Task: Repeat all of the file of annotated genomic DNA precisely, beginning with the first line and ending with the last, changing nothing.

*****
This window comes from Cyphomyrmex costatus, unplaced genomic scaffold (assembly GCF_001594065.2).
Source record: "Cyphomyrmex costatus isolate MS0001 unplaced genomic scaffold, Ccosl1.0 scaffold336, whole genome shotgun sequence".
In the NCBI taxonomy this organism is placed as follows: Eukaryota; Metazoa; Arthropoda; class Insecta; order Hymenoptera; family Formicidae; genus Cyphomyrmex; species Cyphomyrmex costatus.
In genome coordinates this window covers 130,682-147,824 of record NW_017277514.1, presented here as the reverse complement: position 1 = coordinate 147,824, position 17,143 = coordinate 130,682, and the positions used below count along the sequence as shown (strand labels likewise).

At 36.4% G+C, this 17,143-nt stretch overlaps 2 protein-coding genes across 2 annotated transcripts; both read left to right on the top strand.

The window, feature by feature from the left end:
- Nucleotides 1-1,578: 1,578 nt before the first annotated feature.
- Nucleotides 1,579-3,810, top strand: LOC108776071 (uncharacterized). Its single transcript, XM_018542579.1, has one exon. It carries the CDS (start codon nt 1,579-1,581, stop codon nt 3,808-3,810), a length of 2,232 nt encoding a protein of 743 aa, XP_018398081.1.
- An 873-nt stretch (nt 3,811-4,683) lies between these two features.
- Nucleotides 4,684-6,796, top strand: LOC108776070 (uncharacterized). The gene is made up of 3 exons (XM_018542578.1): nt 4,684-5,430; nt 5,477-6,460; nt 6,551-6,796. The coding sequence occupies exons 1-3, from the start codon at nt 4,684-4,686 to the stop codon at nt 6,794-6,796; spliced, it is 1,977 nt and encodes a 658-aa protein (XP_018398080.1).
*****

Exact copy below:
This window comes from Cyphomyrmex costatus, unplaced genomic scaffold (assembly GCF_001594065.2).
Source record: "Cyphomyrmex costatus isolate MS0001 unplaced genomic scaffold, Ccosl1.0 scaffold336, whole genome shotgun sequence".
In the NCBI taxonomy this organism is placed as follows: Eukaryota; Metazoa; Arthropoda; class Insecta; order Hymenoptera; family Formicidae; genus Cyphomyrmex; species Cyphomyrmex costatus.
In genome coordinates this window covers 130,682-147,824 of record NW_017277514.1, presented here as the reverse complement: position 1 = coordinate 147,824, position 17,143 = coordinate 130,682, and the positions used below count along the sequence as shown (strand labels likewise).

At 36.4% G+C, this 17,143-nt stretch overlaps 2 protein-coding genes across 2 annotated transcripts; both read left to right on the top strand.

The window, feature by feature from the left end:
- Nucleotides 1-1,578: 1,578 nt before the first annotated feature.
- Nucleotides 1,579-3,810, top strand: LOC108776071 (uncharacterized). Its single transcript, XM_018542579.1, has one exon. It carries the CDS (start codon nt 1,579-1,581, stop codon nt 3,808-3,810), a length of 2,232 nt encoding a protein of 743 aa, XP_018398081.1.
- An 873-nt stretch (nt 3,811-4,683) lies between these two features.
- Nucleotides 4,684-6,796, top strand: LOC108776070 (uncharacterized). The gene is made up of 3 exons (XM_018542578.1): nt 4,684-5,430; nt 5,477-6,460; nt 6,551-6,796. The coding sequence occupies exons 1-3, from the start codon at nt 4,684-4,686 to the stop codon at nt 6,794-6,796; spliced, it is 1,977 nt and encodes a 658-aa protein (XP_018398080.1).